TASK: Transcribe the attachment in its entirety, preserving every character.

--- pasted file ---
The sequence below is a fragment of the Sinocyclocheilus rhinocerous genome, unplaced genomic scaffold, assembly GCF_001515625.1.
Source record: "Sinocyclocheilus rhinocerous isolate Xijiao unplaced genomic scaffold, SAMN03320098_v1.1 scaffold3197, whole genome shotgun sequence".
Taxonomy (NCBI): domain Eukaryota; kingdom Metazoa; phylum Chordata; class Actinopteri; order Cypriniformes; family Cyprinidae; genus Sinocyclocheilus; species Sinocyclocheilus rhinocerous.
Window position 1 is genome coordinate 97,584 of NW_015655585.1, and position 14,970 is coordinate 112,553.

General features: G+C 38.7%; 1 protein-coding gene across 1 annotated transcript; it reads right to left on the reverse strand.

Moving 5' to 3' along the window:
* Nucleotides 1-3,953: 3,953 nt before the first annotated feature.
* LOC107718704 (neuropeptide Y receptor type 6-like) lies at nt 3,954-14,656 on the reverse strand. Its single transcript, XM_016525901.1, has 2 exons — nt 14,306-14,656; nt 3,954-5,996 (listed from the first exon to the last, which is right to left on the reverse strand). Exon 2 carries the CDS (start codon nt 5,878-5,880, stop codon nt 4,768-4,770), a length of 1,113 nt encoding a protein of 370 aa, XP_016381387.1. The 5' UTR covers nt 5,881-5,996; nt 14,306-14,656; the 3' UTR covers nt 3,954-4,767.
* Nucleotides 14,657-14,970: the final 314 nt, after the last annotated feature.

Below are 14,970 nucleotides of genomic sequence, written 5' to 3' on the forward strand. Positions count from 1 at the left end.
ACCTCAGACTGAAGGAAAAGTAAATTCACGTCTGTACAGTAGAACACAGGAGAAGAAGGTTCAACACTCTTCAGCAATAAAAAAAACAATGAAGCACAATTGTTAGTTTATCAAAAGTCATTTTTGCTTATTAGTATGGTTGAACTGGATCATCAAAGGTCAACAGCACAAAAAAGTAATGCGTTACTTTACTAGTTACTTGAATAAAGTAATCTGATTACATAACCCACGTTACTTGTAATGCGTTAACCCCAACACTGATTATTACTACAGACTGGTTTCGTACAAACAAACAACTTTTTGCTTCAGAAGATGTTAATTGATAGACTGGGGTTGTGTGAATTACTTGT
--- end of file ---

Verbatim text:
The sequence below is a fragment of the Sinocyclocheilus rhinocerous genome, unplaced genomic scaffold, assembly GCF_001515625.1.
Source record: "Sinocyclocheilus rhinocerous isolate Xijiao unplaced genomic scaffold, SAMN03320098_v1.1 scaffold3197, whole genome shotgun sequence".
Taxonomy (NCBI): domain Eukaryota; kingdom Metazoa; phylum Chordata; class Actinopteri; order Cypriniformes; family Cyprinidae; genus Sinocyclocheilus; species Sinocyclocheilus rhinocerous.
Window position 1 is genome coordinate 97,584 of NW_015655585.1, and position 14,970 is coordinate 112,553.

General features: G+C 38.7%; 1 protein-coding gene across 1 annotated transcript; it reads right to left on the reverse strand.

Moving 5' to 3' along the window:
* Nucleotides 1-3,953: 3,953 nt before the first annotated feature.
* LOC107718704 (neuropeptide Y receptor type 6-like) lies at nt 3,954-14,656 on the reverse strand. Its single transcript, XM_016525901.1, has 2 exons — nt 14,306-14,656; nt 3,954-5,996 (listed from the first exon to the last, which is right to left on the reverse strand). Exon 2 carries the CDS (start codon nt 5,878-5,880, stop codon nt 4,768-4,770), a length of 1,113 nt encoding a protein of 370 aa, XP_016381387.1. The 5' UTR covers nt 5,881-5,996; nt 14,306-14,656; the 3' UTR covers nt 3,954-4,767.
* Nucleotides 14,657-14,970: the final 314 nt, after the last annotated feature.

Below are 14,970 nucleotides of genomic sequence, written 5' to 3' on the forward strand. Positions count from 1 at the left end.
ACCTCAGACTGAAGGAAAAGTAAATTCACGTCTGTACAGTAGAACACAGGAGAAGAAGGTTCAACACTCTTCAGCAATAAAAAAAACAATGAAGCACAATTGTTAGTTTATCAAAAGTCATTTTTGCTTATTAGTATGGTTGAACTGGATCATCAAAGGTCAACAGCACAAAAAAGTAATGCGTTACTTTACTAGTTACTTGAATAAAGTAATCTGATTACATAACCCACGTTACTTGTAATGCGTTAACCCCAACACTGATTATTACTACAGACTGGTTTCGTACAAACAAACAACTTTTTGCTTCAGAAGATGTTAATTGATAGACTGGGGTTGTGTGAATTACTTGT